America’s shift toward a culture in which the sacred value of safety trumps other practical and moral considerations (snip) has led to child-rearing practices that “prepare the road for the child” rather than “preparing the child for the road.” Instead of building character we build massive bureaucracies to deal with all the complaints that we’ve taught young people to emit at the first sign of discomfort, which they conflate with peril.

Dougherty strongly infers the cause of this phenomenon is the decline in our nation of shared religious beliefs. He actually could be correct about that. If one believes our life here and now is all there is, then defending and hanging onto it with might and main makes considerable sense.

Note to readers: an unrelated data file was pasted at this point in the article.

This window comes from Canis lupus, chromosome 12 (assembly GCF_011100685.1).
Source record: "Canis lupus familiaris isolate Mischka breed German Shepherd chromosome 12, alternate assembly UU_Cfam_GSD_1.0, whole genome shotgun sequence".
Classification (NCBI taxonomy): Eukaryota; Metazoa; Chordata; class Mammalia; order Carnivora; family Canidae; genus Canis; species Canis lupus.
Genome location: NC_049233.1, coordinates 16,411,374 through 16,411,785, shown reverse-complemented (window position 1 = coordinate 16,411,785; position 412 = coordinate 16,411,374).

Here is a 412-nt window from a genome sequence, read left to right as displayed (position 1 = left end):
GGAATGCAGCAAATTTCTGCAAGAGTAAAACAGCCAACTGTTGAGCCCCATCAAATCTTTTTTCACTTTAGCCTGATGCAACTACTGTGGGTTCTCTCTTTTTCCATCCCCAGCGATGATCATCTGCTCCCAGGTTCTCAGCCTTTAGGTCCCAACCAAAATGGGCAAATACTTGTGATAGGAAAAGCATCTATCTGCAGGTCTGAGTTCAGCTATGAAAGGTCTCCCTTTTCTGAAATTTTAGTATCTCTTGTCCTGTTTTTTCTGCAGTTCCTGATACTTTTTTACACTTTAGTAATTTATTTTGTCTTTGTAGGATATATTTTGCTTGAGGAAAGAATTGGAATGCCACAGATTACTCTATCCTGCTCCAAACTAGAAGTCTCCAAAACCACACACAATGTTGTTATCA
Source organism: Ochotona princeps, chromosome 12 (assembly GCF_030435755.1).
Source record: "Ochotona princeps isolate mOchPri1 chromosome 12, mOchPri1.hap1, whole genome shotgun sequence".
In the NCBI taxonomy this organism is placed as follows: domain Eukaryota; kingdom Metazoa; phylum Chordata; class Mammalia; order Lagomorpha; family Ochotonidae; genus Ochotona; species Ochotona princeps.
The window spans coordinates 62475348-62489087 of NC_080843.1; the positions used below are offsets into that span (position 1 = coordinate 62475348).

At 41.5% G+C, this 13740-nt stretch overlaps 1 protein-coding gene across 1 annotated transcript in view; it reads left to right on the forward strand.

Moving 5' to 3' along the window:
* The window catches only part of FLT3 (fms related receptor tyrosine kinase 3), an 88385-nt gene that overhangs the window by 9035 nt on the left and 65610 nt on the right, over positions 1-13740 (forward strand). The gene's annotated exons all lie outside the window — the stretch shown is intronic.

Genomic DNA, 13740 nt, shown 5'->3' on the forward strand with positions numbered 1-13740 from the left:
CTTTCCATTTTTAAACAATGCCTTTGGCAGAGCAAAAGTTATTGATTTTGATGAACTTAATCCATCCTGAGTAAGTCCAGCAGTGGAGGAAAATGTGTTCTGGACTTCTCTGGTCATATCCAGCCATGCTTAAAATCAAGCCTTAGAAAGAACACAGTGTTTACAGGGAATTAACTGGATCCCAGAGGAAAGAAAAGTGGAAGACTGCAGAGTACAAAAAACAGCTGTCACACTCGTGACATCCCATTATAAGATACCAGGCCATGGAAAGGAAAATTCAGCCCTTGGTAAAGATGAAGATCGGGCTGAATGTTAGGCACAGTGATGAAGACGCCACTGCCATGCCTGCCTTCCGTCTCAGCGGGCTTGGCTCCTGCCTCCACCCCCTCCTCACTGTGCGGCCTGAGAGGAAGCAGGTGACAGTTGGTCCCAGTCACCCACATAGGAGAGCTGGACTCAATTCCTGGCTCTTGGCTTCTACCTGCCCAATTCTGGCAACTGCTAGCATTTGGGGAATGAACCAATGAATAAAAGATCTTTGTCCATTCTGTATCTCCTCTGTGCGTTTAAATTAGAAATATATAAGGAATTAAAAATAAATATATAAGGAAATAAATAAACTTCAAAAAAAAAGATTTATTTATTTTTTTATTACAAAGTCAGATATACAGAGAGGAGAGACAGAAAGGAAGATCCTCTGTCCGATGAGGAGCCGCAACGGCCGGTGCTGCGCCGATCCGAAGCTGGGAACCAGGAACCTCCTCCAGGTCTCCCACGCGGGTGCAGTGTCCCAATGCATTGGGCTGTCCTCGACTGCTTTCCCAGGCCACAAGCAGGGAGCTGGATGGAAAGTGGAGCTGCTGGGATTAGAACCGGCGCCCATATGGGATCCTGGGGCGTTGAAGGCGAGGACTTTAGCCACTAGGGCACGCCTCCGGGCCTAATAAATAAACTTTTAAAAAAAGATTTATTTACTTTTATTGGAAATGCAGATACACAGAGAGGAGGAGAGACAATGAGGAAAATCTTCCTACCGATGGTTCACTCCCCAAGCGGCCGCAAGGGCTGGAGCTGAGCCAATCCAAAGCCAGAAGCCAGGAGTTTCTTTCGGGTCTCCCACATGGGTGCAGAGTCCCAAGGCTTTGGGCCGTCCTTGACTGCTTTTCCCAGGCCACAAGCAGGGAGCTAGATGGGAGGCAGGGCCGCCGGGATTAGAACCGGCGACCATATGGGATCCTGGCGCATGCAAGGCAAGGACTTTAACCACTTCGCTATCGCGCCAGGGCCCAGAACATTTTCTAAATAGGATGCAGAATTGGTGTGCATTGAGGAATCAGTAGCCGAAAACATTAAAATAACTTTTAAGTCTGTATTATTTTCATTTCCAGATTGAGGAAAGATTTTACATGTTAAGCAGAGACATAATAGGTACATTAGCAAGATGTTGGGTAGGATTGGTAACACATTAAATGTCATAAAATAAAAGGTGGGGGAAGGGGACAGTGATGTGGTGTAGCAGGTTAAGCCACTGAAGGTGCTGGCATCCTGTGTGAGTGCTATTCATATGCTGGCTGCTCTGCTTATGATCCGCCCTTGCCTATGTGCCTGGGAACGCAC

The article gets a bit long and stuffy but there are good ideas hidden in all that verbiage if you can stick it out to the end. I conclude the only people who can safely speak (and write) their minds today are those who, like me, are out of the education and job market for good, in other words, retirees. 

Sunday, October 24, 2021


Richard Fernandez, who writes the Belmont Club column for PJ Media, Tweets as Wretchardthecat and characterizes the “woke” movement as follows:

The reason woke demands are so outrageous is because they are meant to break your will and doubt your sanity. The objective is gaslighting not persuasion.

In this, they remind us older folk of the “nonnegotiable demands” campus radicals would present to university administrators back in the riotous 1960s. Same outrageousness, same goal. 

Persuasion was never the aim. Sadly, those selfsame radicals now run (and thus ruin) the universities. 

Weird Archeological Science

Science Alert reports humans have had significant impact on the physical environment for millennia, since well before any planned agriculture began. Satellite photos show this happened.